I’ve been on a bit of an interviewing binge lately and my next victim –er, I mean subject— is Michael J. Varhola, author of Ghosthunting Virginia and, his latest release, Ghosthunting Maryland. Both books are part of America’s Haunted Road Trip’s series of travel guides.
I knew of Mr. Varhola and his books, but I hadn’t even dared consider contacting him until (a) I realized, after contacting other authors, that they’re usually more than happy to answer a few questions, and (b) he was the first person to friend me on America’s Haunted Road Trip’s social networking site. I figured he surely must be approachable so I worked up my nerve and asked if he’d care to be interviewed for my humble blog. Obviously he said yes so here we go…
COURTNEY MROCH: How did you get interested in ghost hunting?
MICHAEL J. VARHOLA: Let me start by saying that I have been interested in the paranormal for as long as I can remember… Today, “ghosthunting” is seen as an independent pursuit unto itself, but I really see it as just one element of a much broader subject. So I have been publicly active as a “ghosthunter” for a couple of years now, when Clerisy Press asked me to write “Ghosthunting Virginia,” but have had a wider involvement with the paranormal for about 30 years. We used to use phrases like “communing with the spirits” when we investigated purportedly haunted sites like those associated with H.P. Lovecraft in Rhode Island or the catacombs in Paris. And “communing” and “detecting” are generally much closer than “hunting” to what I do anyway.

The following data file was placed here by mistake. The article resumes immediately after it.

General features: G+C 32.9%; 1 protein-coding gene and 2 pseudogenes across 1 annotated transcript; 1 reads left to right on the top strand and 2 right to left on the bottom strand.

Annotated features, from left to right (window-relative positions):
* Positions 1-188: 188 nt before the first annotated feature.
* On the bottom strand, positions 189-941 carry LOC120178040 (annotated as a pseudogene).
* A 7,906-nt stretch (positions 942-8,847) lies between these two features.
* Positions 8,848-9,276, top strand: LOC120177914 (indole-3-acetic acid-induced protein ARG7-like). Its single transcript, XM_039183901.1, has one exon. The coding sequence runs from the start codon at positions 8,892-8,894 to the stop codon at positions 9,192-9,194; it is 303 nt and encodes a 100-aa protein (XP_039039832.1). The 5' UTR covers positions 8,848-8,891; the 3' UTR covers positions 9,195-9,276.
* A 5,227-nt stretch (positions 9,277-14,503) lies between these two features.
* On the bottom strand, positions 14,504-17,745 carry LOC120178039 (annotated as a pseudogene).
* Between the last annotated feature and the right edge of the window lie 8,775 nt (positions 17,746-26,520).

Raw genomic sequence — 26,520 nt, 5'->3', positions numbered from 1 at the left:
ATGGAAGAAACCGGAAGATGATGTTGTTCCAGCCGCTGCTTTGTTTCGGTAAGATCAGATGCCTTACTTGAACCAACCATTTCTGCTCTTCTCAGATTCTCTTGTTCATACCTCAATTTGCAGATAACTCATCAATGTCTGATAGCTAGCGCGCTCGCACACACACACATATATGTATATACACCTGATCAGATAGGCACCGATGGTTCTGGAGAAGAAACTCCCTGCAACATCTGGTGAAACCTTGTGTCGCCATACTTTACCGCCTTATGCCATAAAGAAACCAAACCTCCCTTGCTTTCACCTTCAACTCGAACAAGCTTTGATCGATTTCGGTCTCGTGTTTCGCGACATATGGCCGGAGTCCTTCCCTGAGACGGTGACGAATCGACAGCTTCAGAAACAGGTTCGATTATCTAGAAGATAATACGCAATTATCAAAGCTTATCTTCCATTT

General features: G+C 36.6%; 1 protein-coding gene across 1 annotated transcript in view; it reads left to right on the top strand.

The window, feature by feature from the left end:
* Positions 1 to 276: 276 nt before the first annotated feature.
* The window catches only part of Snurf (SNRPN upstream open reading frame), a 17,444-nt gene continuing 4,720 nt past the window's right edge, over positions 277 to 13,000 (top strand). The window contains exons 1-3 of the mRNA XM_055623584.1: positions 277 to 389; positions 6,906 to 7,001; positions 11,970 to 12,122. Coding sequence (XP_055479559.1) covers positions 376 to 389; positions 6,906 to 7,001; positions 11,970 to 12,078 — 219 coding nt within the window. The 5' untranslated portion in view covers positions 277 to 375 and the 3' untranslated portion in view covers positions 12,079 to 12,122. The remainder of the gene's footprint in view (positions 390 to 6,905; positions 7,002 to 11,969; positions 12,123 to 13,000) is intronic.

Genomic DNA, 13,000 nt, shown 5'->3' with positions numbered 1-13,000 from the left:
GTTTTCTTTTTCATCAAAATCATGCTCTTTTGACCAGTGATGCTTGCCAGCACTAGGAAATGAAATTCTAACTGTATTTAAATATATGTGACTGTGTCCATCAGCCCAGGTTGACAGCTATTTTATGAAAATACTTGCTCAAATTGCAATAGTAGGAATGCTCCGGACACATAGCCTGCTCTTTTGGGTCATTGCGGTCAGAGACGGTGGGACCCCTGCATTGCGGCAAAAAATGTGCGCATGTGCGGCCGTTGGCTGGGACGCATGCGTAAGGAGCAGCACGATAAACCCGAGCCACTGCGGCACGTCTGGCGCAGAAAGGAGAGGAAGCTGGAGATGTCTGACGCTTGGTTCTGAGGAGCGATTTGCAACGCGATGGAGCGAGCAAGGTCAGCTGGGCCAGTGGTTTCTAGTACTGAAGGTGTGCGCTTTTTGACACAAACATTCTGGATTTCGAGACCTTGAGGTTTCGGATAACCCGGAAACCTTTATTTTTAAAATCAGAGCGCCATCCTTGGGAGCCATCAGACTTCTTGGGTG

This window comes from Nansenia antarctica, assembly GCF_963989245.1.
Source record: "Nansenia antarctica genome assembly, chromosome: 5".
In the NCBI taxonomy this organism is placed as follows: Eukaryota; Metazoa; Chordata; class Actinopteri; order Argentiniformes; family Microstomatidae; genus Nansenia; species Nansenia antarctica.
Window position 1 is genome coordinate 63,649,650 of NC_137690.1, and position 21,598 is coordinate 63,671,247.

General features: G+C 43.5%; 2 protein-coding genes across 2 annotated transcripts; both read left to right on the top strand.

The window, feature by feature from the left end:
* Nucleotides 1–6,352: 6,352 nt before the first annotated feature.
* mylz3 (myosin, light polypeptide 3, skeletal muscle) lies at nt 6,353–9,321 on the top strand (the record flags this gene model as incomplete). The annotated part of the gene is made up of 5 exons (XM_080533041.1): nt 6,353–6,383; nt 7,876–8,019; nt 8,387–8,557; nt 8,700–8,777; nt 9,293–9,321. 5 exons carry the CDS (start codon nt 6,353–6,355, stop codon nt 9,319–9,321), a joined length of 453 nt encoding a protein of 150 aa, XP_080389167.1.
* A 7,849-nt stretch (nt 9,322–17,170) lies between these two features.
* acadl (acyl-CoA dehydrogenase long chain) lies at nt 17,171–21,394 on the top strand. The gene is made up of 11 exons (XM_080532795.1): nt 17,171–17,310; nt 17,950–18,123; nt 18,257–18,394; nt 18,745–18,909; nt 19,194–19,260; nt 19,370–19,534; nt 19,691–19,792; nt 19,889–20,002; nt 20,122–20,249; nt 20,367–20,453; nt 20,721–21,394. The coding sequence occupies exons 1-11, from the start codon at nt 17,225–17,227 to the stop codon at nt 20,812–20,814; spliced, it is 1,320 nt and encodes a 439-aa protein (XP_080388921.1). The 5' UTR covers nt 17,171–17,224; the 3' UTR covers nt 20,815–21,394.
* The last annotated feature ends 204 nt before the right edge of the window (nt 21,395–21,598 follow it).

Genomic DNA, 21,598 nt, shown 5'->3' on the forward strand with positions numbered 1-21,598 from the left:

CM: Let me ask you a little about your newest book: what’s the creepiest place you feature in your book?
MJV: Without a doubt it is the site of the “Exorcist House” in Mount Rainier, Maryland, just across the line from the District of Columbia. A friend of mine, the editor of the pop culture magazine “Brutarian,” was actually cursed by something at this site, and that is the subject of what turned out to be the longest chapter in “Ghosthunting Maryland.” And when I interviewed him at the site, I ended up with disembodied voices on the recording. I get a shiver up the back of my neck every time I think of the place and, for my own part, would not go back to it lightly.
CM: That’s one place I don’t think I could ever Haunt Jaunt to at all, because that’s one movie I still can’t watch by myself to this day. Thank you for sharing that one. How about something tamer…What about Spooky Stays or Eerie Eateries and Pubs? Do you feature any of those in your book?
MJV: Yes! That is the sort of thing I always like to keep an eye out for. We actually have an entire chapter, for example, devoted to the Fells Point neighborhood of Baltimore, which is full of haunted bars and restaurants. And a friend of mine and I stayed at a very nice B&B in Cambridge, Maryland, called the Mill Street Inn that I am pretty sure is haunted, but its owners are relatively new and have not verified all the lore about it yet. And there is actually even more of that sort of thing in “Ghosthunting Virginia,” which includes two haunted inns — including the wonderful Fuller House Inn in Winchester, Virginia— a number of haunted eateries, and even a haunted theatre.
CM: Hm, that Mill Street Inn sounds like one to watch. I’ll be curious to see if it starts churning up any ghost stories. What about those Haunt Jaunting to Maryland…what would you recommend as your top Haunt Jaunt destinations?